Passive Fire Protection 101 – Don’t Fail Building Inspections

Don’t Fail Building Inspections

Knowledge about the regulations regarding recessed lights in fire-resistance-rated ceilings can help avoid costly mistakes and legal actions. There seems to be a great deal of confusion about what exactly fire-resistance-rating means, where it is applicable, and the solutions available to meet the building code requirements.

The widespread adoption and understanding of codes requiring continuity of fire-resistance-rated assemblies throughout the world has made this subject more and more relevant to contractors, builders, code officials, architects, building owners and managers, and homeowners. But instead of decreasing confusion over the issue, continuous changes in state code adoption legislation and increased demand for fire-resistance-rated, code compliant products and systems have far outpaced the availability of education on the topic.

What does fire-resistance-rating actually mean?

A fire-resistance-rating typically states the duration for which a building element or an assemblage of materials can withstand a standard fire-resistance exposure test. A fire-resistance-rating is usually given to an assembly consisting of various building materials that can resist the exposure of a standardized fire exposure for a set amount of time, or it may contain a variety of other criteria involving other evidence of functionality or fitness for purpose.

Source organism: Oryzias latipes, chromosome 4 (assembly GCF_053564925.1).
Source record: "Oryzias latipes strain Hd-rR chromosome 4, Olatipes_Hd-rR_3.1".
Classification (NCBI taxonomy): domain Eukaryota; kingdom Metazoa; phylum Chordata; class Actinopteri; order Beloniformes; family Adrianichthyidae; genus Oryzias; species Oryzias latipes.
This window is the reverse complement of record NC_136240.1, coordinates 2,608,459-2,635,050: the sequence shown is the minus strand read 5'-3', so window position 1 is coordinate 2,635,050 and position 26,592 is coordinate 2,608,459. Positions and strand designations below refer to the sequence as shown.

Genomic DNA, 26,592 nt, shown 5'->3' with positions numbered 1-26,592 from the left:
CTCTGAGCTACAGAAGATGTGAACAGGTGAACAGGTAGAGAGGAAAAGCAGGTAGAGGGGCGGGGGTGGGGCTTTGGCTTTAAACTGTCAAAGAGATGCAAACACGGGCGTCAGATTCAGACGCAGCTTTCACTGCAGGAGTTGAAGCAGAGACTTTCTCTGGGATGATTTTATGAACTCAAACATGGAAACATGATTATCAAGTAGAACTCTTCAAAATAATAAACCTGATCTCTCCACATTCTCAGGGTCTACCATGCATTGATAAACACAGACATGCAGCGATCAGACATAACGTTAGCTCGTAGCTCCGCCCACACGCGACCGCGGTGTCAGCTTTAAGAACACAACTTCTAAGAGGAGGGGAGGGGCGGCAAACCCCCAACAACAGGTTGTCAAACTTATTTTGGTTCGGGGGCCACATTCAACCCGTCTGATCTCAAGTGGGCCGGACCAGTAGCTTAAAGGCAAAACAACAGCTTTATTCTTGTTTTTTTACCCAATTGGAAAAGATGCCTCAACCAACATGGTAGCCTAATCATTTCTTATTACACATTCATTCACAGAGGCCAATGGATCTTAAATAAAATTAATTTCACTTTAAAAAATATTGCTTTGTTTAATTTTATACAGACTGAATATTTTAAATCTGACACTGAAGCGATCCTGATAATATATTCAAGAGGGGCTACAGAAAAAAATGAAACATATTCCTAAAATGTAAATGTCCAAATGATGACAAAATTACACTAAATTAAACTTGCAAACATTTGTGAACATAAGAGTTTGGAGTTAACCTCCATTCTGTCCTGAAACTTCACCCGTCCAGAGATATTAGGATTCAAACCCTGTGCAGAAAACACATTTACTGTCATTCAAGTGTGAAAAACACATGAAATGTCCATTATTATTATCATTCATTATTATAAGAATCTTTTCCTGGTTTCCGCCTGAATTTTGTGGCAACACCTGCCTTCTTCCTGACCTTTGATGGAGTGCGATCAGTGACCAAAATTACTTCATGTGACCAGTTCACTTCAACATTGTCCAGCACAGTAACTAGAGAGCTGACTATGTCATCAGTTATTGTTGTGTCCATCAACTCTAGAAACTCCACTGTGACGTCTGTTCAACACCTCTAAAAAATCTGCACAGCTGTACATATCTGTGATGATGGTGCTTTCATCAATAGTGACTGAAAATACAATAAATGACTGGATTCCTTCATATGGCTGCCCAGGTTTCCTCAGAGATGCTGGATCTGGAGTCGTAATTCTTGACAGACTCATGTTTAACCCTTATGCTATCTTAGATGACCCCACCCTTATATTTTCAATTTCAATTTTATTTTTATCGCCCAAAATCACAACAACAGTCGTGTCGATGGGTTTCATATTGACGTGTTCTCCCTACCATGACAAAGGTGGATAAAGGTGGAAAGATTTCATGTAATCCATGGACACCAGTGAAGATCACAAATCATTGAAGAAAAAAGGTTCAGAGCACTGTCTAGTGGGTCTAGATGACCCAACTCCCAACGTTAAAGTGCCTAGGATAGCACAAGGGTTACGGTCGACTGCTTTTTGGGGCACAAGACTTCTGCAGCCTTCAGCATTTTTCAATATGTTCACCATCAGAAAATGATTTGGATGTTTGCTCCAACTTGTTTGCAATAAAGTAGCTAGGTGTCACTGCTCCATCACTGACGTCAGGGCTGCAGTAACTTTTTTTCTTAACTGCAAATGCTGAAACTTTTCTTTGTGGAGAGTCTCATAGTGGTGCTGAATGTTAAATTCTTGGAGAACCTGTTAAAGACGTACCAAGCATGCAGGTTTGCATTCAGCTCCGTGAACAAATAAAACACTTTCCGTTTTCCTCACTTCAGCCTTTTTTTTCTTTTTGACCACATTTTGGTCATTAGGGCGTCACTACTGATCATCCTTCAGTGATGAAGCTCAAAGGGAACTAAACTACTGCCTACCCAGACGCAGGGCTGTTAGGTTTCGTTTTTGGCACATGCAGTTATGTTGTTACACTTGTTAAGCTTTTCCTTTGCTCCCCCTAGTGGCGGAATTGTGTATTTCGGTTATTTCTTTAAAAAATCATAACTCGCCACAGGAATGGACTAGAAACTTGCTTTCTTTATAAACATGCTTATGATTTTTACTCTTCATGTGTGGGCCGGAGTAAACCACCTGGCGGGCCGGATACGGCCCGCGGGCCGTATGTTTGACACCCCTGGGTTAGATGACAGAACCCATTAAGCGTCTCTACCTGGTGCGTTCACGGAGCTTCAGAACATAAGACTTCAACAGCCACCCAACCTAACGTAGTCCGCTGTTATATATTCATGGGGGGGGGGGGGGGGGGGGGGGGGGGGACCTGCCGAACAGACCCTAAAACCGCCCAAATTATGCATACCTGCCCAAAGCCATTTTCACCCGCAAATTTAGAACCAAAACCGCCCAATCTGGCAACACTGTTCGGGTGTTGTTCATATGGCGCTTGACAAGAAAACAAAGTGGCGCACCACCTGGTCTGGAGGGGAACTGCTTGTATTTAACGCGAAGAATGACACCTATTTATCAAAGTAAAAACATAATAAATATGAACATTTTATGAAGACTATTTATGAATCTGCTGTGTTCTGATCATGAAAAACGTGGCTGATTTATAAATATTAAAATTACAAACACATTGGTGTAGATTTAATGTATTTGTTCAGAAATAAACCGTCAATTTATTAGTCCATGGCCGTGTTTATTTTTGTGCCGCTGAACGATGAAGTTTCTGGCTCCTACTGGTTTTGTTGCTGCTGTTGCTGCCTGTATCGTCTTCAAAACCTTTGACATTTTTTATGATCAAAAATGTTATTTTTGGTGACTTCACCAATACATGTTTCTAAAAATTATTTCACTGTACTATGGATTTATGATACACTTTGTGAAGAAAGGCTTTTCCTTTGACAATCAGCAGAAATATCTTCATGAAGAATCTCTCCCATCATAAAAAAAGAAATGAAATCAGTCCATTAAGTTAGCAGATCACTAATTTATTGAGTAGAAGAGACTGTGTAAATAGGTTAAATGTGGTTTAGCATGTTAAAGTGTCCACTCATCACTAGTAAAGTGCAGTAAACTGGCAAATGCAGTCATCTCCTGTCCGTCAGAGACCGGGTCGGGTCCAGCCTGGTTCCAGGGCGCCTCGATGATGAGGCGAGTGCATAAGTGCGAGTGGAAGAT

Fire-resistance-ratings were developed to evaluate the performance of building elements and assemblies during an intense fire exposure and can be applied to wall, floor, or roof systems, also known as horizontal assemblies.

How do you properly fire rate a ceiling?

The 2021 version of the International Building Code addresses this issue explicitly in section 714.5.2, Membrane Penetrations:

714.5.2 Membrane penetrations. Penetrations of membranes that are part of a horizontal assembly shall comply with Section 714.5.1.1 or 714.5.1.2. Where floor/ceiling assemblies are required to have a fire-resistance rating, recessed fixtures shall be installed such that the required fire resistance will not be reduced.